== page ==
A thirtysomething woman who wants kids sees her happy future crumble when her b.f. suffers brain damage in this intimate drama.
An intimate, woman-focused relationship drama that boasts a rare maturity, “Sex Life of Plants” recognizes the primacy of biology while privileging the human element that separates us from vegetal matter. In Sebastian Brahm’s beautifully written, compassionate script, a thirtysomething woman wanting kids sees her happy future suddenly crumble when her b.f. suffers brain damage. Passion is gone, along with a sustainable partnership, but her need for a child doesn’t fade. Brahm’s sensitivity, and his ability to create a character who isn’t always sympathetic yet always understandable, makes “Sex Life” a standout title that could see limited international arthouse play.
With an admirable restraint that manages to avoid holding his characters at arm’s length, Brahm introduces his theme: Landscape architect Barbara (Francisca Lewin) wants to get pregnant. Her lawyer b.f., Guille (Mario Horton), is less keen: They’re enjoying life now, so why complicate matters? A surprisingly good sex scene contains one of the precious few explicit money shots with a non-pornographic reason for being: Guille pulls out, and she’s not pleased.
Later, while hiking together, Barbara spies a rare plant growing on a rock face; when she asks Guille to get it for her, seasoned filmgoers will know he’s going to fall. And fall he does, resulting in brain damage that renders him slower, scared and socially maladroit. Helpless, Barbara watches as her future crumbles away — and it was a really nice future. They were a good couple, they had fun together, and one imagines they would have made good parents. But now that’s no longer possible.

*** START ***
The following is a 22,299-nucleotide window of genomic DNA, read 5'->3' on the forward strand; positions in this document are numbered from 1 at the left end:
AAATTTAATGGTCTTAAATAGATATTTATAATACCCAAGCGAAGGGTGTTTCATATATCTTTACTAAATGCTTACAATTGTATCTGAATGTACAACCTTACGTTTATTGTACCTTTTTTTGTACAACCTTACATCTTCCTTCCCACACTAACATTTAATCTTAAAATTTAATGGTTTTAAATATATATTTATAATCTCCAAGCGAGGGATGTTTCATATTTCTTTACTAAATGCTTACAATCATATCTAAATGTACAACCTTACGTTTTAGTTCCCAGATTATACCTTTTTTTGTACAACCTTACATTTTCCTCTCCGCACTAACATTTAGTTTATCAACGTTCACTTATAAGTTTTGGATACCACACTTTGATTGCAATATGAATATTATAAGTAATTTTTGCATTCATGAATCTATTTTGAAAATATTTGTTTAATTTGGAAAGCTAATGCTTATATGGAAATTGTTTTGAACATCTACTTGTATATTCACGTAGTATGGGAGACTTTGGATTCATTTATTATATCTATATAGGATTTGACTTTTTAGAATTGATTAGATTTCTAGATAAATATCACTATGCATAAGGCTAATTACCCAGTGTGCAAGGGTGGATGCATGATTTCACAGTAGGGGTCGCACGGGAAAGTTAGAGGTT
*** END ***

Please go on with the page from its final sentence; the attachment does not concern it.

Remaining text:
Viewers will feel terrible for Guille, but interestingly not always for Barbara. Her unspoken focus on procreation occasionally makes her seem unsympathetic, and we don’t sense that we’re getting inside her head, but Brahm does this in a way that respects a deeper psychological life, understanding that to reveal more would be giving less. Barbara is intriguingly complex, and therefore real. Recognizing she must move on if she’s to answer the call of her biological clock, she starts dating Nils (multihyphenate Cristian Jimenez), an entitled rich divorcee who was once her client. Unlike Guille, Nils wants a family, soon, but is he the right mate to sire Barbara’s offspring?
“Sex Life of Plants” maintains an atmosphere of hesitant expectation in which details may be left unspoken, yet psychological depth is satisfyingly pushed to the fore. Brahm credits Douglas Sirk, among others, as a key influence, and he’s unafraid to call his film “a woman’s picture,” though his is a very contemporary vision of that much-abused expression. Like Sirk (and Sirk’s successor Todd Haynes), he grants his characters a maturity all too rare in femme-centric pics, and one of the pleasures of “Sex Life” is that it treats its protags as well as its audience like adults.
Shooting was done chronologically, with Lewin given only the part of the script necessary for that moment; perhaps this is one of the reasons why her interior trajectory feels so honest and considered. Lensing is credited to two of Chile’s most talented directors of photography, Benjamin Echazarreta (“Gloria”) and Sergio Armstrong (“The Club”), and their informal, intimate camerawork develops a sense of closeness with the characters, reinforced by music in a minor key.